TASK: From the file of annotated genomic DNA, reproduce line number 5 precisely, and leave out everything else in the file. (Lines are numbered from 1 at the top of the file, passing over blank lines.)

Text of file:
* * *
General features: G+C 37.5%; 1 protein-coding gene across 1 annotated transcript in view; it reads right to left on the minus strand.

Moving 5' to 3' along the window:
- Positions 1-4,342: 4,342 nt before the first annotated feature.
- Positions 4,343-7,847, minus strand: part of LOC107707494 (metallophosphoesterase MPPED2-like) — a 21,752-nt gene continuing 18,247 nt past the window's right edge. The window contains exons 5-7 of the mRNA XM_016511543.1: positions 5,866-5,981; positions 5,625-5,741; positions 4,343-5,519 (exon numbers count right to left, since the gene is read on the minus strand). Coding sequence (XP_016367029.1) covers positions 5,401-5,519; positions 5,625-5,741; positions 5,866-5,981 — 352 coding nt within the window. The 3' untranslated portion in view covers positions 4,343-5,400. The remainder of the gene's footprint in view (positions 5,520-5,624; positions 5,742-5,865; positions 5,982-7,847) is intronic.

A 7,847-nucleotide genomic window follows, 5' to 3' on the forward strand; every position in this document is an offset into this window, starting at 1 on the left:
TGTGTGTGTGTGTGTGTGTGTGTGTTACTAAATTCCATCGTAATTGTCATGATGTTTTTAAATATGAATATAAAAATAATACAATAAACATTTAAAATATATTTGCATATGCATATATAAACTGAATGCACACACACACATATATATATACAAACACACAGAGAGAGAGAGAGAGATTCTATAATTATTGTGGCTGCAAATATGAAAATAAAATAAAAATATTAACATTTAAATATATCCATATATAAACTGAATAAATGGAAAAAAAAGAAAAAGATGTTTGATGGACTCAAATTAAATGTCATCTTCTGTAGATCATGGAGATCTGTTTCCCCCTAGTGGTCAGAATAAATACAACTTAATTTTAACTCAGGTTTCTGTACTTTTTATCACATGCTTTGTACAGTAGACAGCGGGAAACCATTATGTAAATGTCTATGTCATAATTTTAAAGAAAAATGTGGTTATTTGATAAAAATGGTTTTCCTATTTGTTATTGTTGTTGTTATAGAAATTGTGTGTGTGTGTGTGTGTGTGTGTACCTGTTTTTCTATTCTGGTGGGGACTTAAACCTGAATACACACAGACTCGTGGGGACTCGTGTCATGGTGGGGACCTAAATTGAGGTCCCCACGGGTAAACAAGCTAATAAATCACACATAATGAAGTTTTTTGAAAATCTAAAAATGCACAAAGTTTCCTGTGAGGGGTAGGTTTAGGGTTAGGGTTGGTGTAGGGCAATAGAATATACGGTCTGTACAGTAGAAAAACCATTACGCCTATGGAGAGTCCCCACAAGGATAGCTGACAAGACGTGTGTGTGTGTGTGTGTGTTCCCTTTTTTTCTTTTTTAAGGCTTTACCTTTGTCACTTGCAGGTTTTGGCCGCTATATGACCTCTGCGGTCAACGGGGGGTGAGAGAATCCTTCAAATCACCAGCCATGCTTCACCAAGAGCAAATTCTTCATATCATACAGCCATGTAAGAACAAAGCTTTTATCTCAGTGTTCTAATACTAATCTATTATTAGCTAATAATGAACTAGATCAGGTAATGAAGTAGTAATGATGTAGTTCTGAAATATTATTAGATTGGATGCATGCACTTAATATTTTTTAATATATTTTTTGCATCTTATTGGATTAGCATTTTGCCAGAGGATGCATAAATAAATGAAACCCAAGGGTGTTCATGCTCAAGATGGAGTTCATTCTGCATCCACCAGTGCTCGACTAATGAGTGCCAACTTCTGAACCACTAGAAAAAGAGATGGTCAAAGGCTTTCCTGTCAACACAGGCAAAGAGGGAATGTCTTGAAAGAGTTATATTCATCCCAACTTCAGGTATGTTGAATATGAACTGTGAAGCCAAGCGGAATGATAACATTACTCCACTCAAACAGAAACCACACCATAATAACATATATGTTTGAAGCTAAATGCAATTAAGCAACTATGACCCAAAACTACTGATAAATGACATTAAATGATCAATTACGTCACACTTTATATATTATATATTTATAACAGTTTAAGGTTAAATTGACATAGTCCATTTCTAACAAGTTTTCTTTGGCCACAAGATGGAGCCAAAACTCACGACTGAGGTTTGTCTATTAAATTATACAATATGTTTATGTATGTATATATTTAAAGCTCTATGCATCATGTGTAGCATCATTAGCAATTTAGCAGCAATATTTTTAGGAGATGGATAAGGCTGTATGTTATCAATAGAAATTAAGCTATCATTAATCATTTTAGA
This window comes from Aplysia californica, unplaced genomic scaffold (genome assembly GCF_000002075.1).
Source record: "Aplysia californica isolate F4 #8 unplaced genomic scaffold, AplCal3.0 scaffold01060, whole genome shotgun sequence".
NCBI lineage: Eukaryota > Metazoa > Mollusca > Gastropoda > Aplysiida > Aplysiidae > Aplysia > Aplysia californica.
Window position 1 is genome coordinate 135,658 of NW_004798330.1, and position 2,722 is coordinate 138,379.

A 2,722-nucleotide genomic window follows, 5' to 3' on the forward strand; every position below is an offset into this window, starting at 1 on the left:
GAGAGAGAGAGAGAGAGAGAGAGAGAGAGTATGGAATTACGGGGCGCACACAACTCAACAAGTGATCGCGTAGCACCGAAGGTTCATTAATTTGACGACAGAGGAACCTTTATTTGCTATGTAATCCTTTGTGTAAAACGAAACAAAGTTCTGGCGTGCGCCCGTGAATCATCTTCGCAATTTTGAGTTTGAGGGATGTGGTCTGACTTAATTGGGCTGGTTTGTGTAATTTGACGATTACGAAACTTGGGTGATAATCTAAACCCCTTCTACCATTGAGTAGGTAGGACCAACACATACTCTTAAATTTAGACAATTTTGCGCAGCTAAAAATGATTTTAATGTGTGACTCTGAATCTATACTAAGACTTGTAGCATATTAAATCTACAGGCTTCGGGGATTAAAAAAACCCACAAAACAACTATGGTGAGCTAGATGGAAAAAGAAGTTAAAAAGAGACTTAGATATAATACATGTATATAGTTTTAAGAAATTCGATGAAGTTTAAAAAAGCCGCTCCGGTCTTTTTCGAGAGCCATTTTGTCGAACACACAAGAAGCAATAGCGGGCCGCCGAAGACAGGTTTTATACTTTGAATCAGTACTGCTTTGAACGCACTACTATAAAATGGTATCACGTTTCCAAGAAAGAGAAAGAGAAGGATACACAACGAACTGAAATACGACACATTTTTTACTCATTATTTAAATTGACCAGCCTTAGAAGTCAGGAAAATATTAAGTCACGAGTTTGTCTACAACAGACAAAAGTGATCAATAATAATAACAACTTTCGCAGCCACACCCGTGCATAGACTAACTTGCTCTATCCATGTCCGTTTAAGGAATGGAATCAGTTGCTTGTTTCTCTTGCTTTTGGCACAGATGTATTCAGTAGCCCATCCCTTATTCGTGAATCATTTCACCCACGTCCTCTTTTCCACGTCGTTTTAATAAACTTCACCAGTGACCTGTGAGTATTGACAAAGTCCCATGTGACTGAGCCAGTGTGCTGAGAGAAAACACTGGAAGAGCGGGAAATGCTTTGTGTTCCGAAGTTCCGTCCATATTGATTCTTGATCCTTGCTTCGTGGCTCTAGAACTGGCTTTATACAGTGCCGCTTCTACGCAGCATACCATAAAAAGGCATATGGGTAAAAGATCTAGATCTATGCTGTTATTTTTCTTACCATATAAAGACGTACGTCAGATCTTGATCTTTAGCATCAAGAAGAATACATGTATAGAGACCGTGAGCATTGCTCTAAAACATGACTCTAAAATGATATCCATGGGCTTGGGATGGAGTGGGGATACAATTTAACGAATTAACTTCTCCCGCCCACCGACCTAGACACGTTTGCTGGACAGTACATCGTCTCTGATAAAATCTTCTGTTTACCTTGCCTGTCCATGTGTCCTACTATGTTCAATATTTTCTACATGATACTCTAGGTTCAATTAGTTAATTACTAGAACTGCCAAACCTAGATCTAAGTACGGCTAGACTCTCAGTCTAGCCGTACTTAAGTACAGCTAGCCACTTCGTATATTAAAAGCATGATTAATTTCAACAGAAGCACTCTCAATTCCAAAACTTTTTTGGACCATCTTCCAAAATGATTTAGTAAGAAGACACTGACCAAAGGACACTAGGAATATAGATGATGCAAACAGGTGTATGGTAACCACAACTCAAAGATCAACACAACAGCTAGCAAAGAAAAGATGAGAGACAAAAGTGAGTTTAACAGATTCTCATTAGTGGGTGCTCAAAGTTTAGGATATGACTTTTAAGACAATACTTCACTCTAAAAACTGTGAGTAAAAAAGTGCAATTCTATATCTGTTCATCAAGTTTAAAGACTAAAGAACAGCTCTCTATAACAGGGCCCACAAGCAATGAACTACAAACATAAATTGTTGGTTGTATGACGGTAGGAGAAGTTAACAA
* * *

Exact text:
A 7,847-nucleotide genomic window follows, 5' to 3' on the forward strand; every position in this document is an offset into this window, starting at 1 on the left: